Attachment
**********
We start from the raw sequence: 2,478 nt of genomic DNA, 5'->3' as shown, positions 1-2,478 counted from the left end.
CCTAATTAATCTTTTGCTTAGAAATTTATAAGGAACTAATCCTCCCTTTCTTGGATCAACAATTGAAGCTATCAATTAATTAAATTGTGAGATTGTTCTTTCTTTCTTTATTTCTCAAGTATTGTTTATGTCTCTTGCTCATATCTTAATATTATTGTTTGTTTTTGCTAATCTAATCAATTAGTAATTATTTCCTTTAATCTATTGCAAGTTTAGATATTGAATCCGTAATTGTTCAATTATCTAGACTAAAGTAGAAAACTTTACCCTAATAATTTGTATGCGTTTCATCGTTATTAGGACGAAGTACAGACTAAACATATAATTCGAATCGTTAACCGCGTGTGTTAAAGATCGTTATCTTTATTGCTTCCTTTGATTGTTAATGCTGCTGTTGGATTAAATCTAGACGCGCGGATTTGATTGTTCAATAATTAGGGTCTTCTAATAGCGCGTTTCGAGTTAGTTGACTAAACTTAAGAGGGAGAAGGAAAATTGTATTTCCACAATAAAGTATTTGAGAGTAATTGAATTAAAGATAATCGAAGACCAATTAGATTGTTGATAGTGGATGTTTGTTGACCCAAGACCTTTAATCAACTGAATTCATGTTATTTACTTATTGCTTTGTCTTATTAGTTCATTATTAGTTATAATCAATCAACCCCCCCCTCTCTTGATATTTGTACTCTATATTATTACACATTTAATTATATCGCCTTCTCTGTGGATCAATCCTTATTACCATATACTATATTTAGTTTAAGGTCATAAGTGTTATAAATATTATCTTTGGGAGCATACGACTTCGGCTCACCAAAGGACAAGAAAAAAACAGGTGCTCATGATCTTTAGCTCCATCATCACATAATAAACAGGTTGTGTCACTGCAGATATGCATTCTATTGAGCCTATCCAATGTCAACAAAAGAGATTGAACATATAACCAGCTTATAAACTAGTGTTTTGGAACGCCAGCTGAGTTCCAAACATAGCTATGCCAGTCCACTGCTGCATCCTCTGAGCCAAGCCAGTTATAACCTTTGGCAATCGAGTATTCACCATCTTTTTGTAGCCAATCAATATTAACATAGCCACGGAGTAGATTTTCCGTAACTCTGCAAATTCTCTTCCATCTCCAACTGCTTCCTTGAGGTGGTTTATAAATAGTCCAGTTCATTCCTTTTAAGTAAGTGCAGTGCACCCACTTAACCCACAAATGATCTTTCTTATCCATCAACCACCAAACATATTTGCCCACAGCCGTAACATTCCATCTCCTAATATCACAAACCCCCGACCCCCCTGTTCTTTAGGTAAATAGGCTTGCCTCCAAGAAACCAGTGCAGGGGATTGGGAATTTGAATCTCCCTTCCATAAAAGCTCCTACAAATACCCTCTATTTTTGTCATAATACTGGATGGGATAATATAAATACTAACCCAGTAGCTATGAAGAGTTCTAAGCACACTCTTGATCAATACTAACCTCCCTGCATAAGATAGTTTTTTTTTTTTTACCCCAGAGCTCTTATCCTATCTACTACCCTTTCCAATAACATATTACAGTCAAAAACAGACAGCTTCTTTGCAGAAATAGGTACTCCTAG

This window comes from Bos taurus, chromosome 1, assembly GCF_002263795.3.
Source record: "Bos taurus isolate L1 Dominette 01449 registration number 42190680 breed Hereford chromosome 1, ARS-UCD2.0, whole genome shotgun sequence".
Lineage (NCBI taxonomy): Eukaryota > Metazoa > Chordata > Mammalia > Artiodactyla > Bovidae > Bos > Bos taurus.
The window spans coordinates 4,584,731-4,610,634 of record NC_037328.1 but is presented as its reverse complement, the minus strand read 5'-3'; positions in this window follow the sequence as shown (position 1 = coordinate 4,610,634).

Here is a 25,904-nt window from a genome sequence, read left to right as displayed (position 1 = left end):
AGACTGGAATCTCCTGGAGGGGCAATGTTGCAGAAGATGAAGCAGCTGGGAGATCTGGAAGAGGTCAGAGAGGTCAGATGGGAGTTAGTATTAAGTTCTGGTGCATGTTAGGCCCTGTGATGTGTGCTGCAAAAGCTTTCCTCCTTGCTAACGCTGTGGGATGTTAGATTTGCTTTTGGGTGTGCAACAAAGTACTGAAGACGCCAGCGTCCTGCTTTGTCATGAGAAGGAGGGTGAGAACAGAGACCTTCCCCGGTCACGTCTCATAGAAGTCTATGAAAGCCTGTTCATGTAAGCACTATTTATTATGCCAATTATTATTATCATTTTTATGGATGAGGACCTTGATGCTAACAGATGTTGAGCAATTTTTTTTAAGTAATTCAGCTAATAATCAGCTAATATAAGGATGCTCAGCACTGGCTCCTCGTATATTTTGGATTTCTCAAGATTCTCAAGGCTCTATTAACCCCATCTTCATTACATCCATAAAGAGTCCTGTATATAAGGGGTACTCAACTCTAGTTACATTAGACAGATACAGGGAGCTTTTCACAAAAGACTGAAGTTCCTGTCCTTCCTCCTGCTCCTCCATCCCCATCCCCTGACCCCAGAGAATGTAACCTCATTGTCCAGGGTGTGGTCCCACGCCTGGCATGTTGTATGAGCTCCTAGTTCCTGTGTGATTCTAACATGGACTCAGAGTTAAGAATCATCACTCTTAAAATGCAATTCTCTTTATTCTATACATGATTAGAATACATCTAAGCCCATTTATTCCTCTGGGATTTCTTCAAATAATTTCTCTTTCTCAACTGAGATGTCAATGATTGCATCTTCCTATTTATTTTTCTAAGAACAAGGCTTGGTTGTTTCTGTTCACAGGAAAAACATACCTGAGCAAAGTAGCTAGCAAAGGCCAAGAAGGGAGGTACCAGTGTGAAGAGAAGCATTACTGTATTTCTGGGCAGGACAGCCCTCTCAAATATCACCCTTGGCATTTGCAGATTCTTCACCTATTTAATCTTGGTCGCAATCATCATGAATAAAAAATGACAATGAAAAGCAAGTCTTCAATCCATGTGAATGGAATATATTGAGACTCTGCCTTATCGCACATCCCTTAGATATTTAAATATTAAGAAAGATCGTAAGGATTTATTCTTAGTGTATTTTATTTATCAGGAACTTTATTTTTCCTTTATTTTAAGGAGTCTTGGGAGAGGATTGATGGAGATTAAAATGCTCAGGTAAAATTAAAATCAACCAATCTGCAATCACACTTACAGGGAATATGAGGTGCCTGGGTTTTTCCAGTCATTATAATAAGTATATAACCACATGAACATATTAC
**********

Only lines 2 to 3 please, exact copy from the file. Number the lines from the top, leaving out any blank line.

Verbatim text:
CCTAATTAATCTTTTGCTTAGAAATTTATAAGGAACTAATCCTCCCTTTCTTGGATCAACAATTGAAGCTATCAATTAATTAAATTGTGAGATTGTTCTTTCTTTCTTTATTTCTCAAGTATTGTTTATGTCTCTTGCTCATATCTTAATATTATTGTTTGTTTTTGCTAATCTAATCAATTAGTAATTATTTCCTTTAATCTATTGCAAGTTTAGATATTGAATCCGTAATTGTTCAATTATCTAGACTAAAGTAGAAAACTTTACCCTAATAATTTGTATGCGTTTCATCGTTATTAGGACGAAGTACAGACTAAACATATAATTCGAATCGTTAACCGCGTGTGTTAAAGATCGTTATCTTTATTGCTTCCTTTGATTGTTAATGCTGCTGTTGGATTAAATCTAGACGCGCGGATTTGATTGTTCAATAATTAGGGTCTTCTAATAGCGCGTTTCGAGTTAGTTGACTAAACTTAAGAGGGAGAAGGAAAATTGTATTTCCACAATAAAGTATTTGAGAGTAATTGAATTAAAGATAATCGAAGACCAATTAGATTGTTGATAGTGGATGTTTGTTGACCCAAGACCTTTAATCAACTGAATTCATGTTATTTACTTATTGCTTTGTCTTATTAGTTCATTATTAGTTATAATCAATCAACCCCCCCCTCTCTTGATATTTGTACTCTATATTATTACACATTTAATTATATCGCCTTCTCTGTGGATCAATCCTTATTACCATATACTATATTTAGTTTAAGGTCATAAGTGTTATAAATATTATCTTTGGGAGCATACGACTTCGGCTCACCAAAGGACAAGAAAAAAACAGGTGCTCATGATCTTTAGCTCCATCATCACATAATAAACAGGTTGTGTCACTGCAGATATGCATTCTATTGAGCCTATCCAATGTCAACAAAAGAGATTGAACATATAACCAGCTTATAAACTAGTGTTTTGGAACGCCAGCTGAGTTCCAAACATAGCTATGCCAGTCCACTGCTGCATCCTCTGAGCCAAGCCAGTTATAACCTTTGGCAATCGAGTATTCACCATCTTTTTGTAGCCAATCAATATTAACATAGCCACGGAGTAGATTTTCCGTAACTCTGCAAATTCTCTTCCATCTCCAACTGCTTCCTTGAGGTGGTTTATAAATAGTCCAGTTCATTCCTTTTAAGTAAGTGCAGTGCACCCACTTAACCCACAAATGATCTTTCTTATCCATCAACCACCAAACATATTTGCCCACAGCCGTAACATTCCATCTCCTAATATCACAAACCCCCGACCCCCCTGTTCTTTAGGTAAATAGGCTTGCCTCCAAGAAACCAGTGCAGGGGATTGGGAATTTGAATCTCCCTTCCATAAAAGCTCCTACAAATACCCTCTATTTTTGTCATAATACTGGATGGGATAATATAAATACTAACCCAGTAGCTATGAAGAGTTCTAAGCACACTCTTGATCAATACTAACCTCCCTGCATAAGATAGTTTTTTTTTTTTTACCCCAGAGCTCTTATCCTATCTACTACCCTTTCCAATAACATATTACAGTCAAAAACAGACAGCTTCTTTGCAGAAATAGGTACTCCTAG

This window comes from Bos taurus, chromosome 1, assembly GCF_002263795.3.